The air is beginning to turn crisp, so you’re thinking about apple crisp – can you make it healthier? – and bam: you start on the good food vs. bad food morality spiral.
Or maybe you’re in the grocery store, overhearing folks talking about Halloween candy and how terrible candy is for you, our children, and that it should be banned.
Whew. Does that feel a bit dramatic to you, too?
We have a lot of labels that we use to describe our food. Healthy. Low-fat. Delicious. Forbidden. Satisfying. Off-limits.
The more we categorize foods based on their moral value, the more complicated (and sucky) our relationship with food can be. It can feel exhausting to worry about the right and wrong things all the time.
As an Intuitive Eating dietitian, I urge you to kick “good” and “bad” labels to the curb and enjoy the foods that you like. Even Halloween candy (My personal favorite is Junior Mints, in case you were wondering).
what is intuitive eating?
Real quick: Intuitive Eating is a wellness philosophy that is firmly rooted in good science. It is a self-care paradigm that includes having satisfaction in your eating, making peace with your body, and saying goodbye to food rules. Bon voyage, diets!
Intuitive Eating is the opposite of a diet mentality, the framework that I grew up most familiar with as the daughter of a chronic dieting mom. And contrary to common misconception, Intuitive Eating does include health-promoting fruit and veggies, it just also welcomes the sweets and treats (Hello, Halloween candy) that bring you joy and satisfaction. The big idea is that if you can remove “good” and “bad” labels around food, you will feel less of the guilt and shame that drive binge eating to begin with.
If you’re new to Intuitive Eating – a warm welcome to you! Check out this post as a good starting point to get your feet wet with Intuitive Eating: six intuitive eating tips for beginners.
You’re working towards a concept called Food Freedom. My post what is food freedom? gives you the full details, but briefly, food freedom is:
removing the morality
With Intuitive Eating, food is just food.
It isn’t “good.”
It isn’t “bad.”
Food is just food.
You’re not better than your neighbor for choosing organic blueberries over a peanut butter cup. You’re not a loser for eating a chocolate bar.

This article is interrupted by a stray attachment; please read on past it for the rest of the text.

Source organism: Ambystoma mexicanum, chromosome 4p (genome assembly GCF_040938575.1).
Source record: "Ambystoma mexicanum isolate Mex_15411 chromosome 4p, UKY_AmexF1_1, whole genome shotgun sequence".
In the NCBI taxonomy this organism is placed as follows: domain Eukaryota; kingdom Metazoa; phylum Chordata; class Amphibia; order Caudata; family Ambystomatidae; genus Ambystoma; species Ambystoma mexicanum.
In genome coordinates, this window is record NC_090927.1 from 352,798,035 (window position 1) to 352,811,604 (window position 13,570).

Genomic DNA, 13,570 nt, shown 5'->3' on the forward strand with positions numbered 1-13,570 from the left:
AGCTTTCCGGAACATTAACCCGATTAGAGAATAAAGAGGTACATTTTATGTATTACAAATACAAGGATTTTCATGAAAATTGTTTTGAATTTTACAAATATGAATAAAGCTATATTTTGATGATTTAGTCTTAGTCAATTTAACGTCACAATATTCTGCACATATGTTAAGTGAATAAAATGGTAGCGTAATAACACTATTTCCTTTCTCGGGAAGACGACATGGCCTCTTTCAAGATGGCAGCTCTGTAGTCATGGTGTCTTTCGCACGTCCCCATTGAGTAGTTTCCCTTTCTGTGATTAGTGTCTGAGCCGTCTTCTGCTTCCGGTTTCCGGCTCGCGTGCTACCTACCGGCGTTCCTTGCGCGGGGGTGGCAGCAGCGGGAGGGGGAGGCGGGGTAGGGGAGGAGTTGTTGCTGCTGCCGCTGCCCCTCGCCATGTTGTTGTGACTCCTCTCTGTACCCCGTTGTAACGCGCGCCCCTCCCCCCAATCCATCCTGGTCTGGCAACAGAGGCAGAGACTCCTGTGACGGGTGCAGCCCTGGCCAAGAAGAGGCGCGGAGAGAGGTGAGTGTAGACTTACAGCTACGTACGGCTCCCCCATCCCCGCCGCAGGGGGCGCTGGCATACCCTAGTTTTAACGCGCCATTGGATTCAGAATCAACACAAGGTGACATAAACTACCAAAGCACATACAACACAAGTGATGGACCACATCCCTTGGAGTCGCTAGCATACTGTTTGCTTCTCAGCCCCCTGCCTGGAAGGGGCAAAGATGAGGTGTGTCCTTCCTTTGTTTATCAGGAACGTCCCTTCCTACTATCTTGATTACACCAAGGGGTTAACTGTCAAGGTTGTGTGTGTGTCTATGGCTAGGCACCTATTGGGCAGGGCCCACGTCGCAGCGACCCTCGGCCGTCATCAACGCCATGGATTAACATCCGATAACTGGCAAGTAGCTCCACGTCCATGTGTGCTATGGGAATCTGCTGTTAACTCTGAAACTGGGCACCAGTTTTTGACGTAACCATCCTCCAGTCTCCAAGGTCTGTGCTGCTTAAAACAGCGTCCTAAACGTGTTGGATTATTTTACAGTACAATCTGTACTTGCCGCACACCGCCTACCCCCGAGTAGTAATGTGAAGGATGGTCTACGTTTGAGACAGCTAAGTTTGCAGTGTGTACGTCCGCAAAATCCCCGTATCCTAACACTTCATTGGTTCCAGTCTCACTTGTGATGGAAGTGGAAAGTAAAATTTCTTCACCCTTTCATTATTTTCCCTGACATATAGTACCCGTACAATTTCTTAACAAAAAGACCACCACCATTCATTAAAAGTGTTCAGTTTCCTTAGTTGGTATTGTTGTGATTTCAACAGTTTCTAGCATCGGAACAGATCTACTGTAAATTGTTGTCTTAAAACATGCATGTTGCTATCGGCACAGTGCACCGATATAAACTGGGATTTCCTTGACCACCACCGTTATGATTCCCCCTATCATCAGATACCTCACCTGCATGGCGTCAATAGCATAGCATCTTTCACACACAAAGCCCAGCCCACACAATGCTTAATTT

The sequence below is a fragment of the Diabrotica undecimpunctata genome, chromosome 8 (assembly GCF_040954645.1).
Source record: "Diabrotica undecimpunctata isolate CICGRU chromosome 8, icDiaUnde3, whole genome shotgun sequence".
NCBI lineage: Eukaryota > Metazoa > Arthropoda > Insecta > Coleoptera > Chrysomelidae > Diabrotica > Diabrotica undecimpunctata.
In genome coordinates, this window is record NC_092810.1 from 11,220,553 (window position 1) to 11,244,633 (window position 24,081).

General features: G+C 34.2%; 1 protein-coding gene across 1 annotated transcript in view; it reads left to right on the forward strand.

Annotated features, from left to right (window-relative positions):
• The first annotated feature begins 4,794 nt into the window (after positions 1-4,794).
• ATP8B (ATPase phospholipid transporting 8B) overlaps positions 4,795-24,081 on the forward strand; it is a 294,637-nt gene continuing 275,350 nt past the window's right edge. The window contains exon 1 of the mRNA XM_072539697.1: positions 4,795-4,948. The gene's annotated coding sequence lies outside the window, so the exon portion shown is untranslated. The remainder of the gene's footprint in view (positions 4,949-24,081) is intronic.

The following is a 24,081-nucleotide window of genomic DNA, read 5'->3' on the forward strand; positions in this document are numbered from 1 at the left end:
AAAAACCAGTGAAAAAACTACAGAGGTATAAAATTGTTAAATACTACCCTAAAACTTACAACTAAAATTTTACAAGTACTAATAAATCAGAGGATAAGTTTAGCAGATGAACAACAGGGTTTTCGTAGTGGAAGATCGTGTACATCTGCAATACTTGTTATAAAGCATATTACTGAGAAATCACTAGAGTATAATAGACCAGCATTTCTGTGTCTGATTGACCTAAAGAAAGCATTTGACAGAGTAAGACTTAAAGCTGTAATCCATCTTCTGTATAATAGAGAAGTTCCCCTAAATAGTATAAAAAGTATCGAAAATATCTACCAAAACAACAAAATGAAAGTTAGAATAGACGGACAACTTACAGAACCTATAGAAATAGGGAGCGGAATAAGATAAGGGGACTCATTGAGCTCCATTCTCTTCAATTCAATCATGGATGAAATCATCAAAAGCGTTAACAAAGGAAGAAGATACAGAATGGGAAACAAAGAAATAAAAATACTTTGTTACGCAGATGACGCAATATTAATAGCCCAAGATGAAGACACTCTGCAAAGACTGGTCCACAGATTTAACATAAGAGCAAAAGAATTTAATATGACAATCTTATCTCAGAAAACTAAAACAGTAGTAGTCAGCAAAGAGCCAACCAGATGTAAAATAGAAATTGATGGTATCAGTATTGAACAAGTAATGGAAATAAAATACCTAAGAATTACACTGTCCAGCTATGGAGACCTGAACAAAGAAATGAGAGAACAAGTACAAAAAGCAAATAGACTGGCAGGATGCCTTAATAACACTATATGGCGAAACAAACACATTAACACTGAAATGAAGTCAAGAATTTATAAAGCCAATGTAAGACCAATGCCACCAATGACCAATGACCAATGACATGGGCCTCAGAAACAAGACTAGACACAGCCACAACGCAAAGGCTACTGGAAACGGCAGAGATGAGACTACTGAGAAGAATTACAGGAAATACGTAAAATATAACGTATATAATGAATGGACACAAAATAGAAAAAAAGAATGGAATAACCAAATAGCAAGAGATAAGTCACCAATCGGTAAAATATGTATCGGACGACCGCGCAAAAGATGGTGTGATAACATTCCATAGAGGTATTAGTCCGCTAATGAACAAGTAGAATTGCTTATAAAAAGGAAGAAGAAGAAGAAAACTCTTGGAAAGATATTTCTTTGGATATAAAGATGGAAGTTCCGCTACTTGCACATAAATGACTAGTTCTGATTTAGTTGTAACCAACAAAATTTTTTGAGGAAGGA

There is room for all foods in a healthful diet. In fact, eating enough variety by avoiding unnecessary restrictions supports your nutritional well-being. Unless you have an allergy or food preference for not eating something, you have full permission to eat all of the foods that sound good to you, wherever and whenever they sound good.
Here’s how to uncouple your food choices for all of the *should* reasons that are really just diet culture whispering in your ear.
Instead of: “What I really want is a burger, but I *should” have a salad instead because it is “better.”
You might consider: A burger offers different nutrition than a salad and has a different kind of staying power. Specifically, iron-filled beef could actually be more nourishing for someone with anemia)
Instead of: “I’m going to have an apple for a snack because it is the healthiest option.”
You might consider: choosing a cookie now doesn’t prevent you from having an apple later. Plus, if history shows, avoiding cravings more likely means you will eat four cookies in a binge later because that is what you wanted to begin with.
Do you see how neutrality helps you to connect with the food differently, without guilt? The truth is, all foods fit. We just don’t need to clutter our minds with all these moral judgments.
all foods fit
Would you like to see a list of the “bad” foods that I recommend you skip? It is pretty short:
- Foods that have spoiled
- Foods that you don’t like
- Foods that you’re allergic to
- Foods that don’t fit into your budget
- Foods that are not in alignment with your religious beliefs